Answer: Although the institution does not use an evaluation for the prospective student-athlete who has commited to the institution, a visit (without contact) to a prospective student-athlete’s educational institution counts as an evaluation for all prospective student-athletes in that sport at that educational institution.
In addition, in team sports, the institution uses an evaluation for all prospective student-athletes participating in the practice or competition in which the committed prospective student-athlete participates. In football, an observation that occurs during a permissible contact period counts only as a contact.

Question No. 8: In sports with evaluation days (i.e., football, softball, women’s volleyball and women’s sand volleyball), does the institution use an evaluation day for observing a prospective student-athlete who has committed to the coach’s institution?

Answer: If the prospective student-athlete who has commited to the coach’s institution participates in a team sport that has evaluation days (e.g., football), then an evaluation day is used when the coach engages in an evaluation of the committed prospective student-athlete participating in practice or competition in the team sport.
For example, a committed prospective student-athlete participates in both softball and golf. The institution’s softball coach observes the committed prospective student-athlete participating in a softball tournament. In this scenario, an evaluation day is used.
However, if the institution’s softball coach observes the committed prospective student-athlete participating in golf, an evaluation day is not used.
Question No. 9: Do the restrictions on the number of recruiting opportunities apply to a prospective student-athlete who has committed to the coach’s institution?
Answer: No.
Question No. 10: Is a coaching staff member permitted to have contact with a prospective student-athlete who has committed to the coach’s institution after the prospective student-athlete has reported on call and before she has been released by the appropriate authority?
Answer: Yes. However, recruiting regulations still apply to all other prospective student-athletes participating in the practice or competition.
Question No. 11: In men’s basketball, women’s basketball and football, is a coaching staff member permitted to visit a prospective student-athlete’s educational institution more than once per week after the prospective student-athlete commits to the coach’s institution?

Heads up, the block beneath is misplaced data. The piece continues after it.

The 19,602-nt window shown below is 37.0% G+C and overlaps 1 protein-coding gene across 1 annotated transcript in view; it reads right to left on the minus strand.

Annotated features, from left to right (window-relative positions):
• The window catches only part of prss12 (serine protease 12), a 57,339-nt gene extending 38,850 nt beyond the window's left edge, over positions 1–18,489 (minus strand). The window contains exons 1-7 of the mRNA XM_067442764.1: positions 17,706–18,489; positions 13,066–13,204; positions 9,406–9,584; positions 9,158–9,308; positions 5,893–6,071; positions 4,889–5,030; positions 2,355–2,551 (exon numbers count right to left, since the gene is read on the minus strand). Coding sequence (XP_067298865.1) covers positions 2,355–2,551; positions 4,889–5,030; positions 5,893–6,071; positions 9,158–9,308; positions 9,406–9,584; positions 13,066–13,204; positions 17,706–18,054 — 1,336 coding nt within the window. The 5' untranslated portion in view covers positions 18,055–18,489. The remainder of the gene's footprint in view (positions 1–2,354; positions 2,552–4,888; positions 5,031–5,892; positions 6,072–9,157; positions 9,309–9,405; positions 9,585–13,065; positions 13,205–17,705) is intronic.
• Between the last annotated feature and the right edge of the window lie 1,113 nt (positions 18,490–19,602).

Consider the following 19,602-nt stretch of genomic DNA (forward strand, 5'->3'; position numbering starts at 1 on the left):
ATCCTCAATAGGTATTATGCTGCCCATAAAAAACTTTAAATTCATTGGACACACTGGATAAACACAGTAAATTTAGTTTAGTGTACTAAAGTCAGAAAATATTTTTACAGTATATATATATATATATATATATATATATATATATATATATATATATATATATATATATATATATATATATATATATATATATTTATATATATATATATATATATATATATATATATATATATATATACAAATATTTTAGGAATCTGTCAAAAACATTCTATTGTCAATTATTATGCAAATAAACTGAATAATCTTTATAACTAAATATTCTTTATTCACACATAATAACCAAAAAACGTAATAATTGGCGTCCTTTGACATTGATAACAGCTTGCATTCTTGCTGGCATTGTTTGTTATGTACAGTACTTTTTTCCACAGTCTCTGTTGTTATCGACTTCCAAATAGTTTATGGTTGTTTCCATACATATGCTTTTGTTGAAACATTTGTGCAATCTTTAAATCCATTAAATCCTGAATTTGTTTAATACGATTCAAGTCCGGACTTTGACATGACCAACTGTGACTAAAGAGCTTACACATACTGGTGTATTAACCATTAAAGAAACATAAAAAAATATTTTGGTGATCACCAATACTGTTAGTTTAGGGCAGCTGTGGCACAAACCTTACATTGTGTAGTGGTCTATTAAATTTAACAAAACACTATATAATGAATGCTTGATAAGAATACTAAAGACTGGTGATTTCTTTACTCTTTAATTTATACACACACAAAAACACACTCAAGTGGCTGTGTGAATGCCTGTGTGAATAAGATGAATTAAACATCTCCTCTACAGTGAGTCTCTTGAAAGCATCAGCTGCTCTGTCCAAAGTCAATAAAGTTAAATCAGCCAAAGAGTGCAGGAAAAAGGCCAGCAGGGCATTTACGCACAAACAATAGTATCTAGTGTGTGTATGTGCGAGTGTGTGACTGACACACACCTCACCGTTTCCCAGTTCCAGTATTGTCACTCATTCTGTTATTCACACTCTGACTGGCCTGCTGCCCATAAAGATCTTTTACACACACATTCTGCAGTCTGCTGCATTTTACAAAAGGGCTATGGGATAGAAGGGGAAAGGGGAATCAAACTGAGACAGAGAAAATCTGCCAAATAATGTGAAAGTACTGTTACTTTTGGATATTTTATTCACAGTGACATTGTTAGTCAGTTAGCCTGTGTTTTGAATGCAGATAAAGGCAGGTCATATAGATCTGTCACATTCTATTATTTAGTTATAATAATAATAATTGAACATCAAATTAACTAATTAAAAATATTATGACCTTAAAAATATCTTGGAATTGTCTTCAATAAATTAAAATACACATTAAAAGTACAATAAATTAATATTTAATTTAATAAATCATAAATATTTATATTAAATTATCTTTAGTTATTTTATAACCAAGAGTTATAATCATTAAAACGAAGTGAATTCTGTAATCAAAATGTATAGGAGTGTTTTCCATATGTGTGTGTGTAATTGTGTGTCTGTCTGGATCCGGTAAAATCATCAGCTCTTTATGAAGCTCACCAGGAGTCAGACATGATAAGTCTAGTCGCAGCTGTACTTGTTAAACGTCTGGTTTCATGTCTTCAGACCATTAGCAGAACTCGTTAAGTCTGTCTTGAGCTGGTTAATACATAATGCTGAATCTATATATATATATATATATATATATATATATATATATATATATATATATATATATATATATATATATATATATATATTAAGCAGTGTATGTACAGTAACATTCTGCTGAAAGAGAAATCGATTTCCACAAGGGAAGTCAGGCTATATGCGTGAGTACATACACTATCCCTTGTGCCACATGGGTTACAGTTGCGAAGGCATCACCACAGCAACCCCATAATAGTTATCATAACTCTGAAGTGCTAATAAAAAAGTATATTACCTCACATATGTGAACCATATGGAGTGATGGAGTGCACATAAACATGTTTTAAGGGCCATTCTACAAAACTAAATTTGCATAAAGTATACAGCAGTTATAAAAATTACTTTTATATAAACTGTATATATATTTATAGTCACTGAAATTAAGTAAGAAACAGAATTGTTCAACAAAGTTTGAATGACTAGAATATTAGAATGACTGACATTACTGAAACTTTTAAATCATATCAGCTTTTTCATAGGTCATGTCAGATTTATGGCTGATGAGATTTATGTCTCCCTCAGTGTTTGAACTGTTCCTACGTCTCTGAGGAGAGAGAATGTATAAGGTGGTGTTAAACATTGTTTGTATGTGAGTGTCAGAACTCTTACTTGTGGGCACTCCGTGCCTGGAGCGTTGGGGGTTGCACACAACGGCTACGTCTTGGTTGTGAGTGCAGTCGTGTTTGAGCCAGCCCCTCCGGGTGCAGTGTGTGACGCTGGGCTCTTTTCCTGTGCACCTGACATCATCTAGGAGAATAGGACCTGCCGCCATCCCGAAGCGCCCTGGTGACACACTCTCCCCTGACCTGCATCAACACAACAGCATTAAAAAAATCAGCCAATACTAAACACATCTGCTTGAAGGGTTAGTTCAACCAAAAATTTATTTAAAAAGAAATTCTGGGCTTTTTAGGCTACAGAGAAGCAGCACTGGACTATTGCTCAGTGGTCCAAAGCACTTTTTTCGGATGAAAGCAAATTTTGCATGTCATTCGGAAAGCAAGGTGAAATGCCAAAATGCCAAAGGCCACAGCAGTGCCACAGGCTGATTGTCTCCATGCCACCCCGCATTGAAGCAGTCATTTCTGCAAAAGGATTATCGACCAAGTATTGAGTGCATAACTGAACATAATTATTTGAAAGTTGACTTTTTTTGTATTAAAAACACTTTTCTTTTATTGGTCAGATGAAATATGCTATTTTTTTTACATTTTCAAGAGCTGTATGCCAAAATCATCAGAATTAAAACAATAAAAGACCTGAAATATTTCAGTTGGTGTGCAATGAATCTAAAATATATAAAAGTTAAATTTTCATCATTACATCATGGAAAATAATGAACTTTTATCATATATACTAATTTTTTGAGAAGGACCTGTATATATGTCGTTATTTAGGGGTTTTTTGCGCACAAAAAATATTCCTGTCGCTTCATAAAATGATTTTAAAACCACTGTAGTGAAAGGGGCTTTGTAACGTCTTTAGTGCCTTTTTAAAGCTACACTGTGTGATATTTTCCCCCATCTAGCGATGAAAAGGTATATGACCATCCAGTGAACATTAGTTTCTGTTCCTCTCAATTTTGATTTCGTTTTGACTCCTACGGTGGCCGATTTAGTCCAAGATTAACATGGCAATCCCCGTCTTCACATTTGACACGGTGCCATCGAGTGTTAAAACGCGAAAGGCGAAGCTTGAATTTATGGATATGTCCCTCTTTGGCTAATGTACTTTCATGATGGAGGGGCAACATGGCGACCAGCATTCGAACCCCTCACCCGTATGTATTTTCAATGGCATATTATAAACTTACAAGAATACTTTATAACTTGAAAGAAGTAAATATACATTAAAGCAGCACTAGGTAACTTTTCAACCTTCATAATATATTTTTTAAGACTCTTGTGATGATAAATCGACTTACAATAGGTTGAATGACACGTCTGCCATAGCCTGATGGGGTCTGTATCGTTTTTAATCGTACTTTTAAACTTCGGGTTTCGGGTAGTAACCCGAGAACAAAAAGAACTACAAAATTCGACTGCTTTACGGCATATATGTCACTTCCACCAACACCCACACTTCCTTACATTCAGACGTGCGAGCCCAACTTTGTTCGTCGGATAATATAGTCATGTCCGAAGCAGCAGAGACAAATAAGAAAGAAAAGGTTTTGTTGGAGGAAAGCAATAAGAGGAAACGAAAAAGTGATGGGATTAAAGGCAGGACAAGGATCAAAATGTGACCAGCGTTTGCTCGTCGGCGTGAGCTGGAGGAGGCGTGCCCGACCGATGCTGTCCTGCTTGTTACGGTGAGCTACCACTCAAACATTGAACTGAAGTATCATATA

Answer: No. While a prospective student-athlete is no longer subject to the restrictions of Bylaw 13.1 after commitment, recruiting regulations still apply to all other prospective student-athletes at the prospective student athlete’s educational institution.
Question No. 12: In women’s basketball, during the July evaluation period, may a coaching staff member have communication with a prospective student-athlete who has committed to the coach’s institution?
Answer: Yes. During the July evaluation period in women’s basketball, a coaching staff member may have communication with a prospective student-athlete, her relatives or legal guardians, her coach or any individual associated with her as a result of her participation in basketball, provided she has committed to the coach’s institution. However, because the recruiting regulations still apply to all other prospective student-athletes, it is not permissible for a coaching staff member to have communication with a prospective student-athlete’s coach or any other individual associated with the prospective student-athlete if the individual has not committed to the coach’s institution.
[References: NCAA Division I Bylaws 13.02.5.5.2 (exception — after commitment), 13.02.12.1 (exception — after commitment), 13.1.1.2 (two-year college prospective student-athletes), 13.1.1.3 (four-year college prospective student-athletes), 13.1.2.6.3 (spring evaluation period — football bowl subdivision), 13.1.3.1 (time period for telephone calls — general rule), 13.1.3.1.1 (exception — swimming and diving), 13.1.3.1.1 (exception — baseball, cross country/track and field, men’s lacrosse, women’s lacrosse, women’s sand volleyball, softball and women’s volleyball), 13.1.3.1.2 (exception — football), 13.1.3.1.3 (exception — men’s basketball), 13.1.3.1.4 (exception — women’s basketball), 13.1.3.1.4.1 (additional restrictions — July evaluation periods), 13.1.3.1.7 (application of telephone call limitations), 13.1.3.2.1 (during conduct of athletics contest), 13.1.4.1 (men’s basketball), 13.1.4.2 (football and women’s basketball), 13.1.4.2.1 (visit during contact period — football), 13.1.4.2.3 (visit during evaluation period — women’s basketball), 13.1.5.1 (sports other than football, basketball and men’s ice hockey), 13.1.5.2 (football), 13.1.5.3 (men’s basketball), 13.1.5.4 (women’s basketball), 13.1.5.4.2 (additional restrictions — July evaluation periods), 13.1.5.5 (men’s ice hockey), 13.1.6.2 (practice or competition site), 13.1.6.2.1 (additional restrictions — basketball), 13.1.6.2.3 (athletics events outside contact period — football and basketball), 13.1.6.3 (all-star contests — football), 13.6.2.3.1 (nonqualifier in first year) and staff interpretations (8/30/13, Item No. b), (12/12/13, Item No. a), (12/12/13, Item No. b), (3/6/14, Item No. b) and (6/12/14, Item No. a)]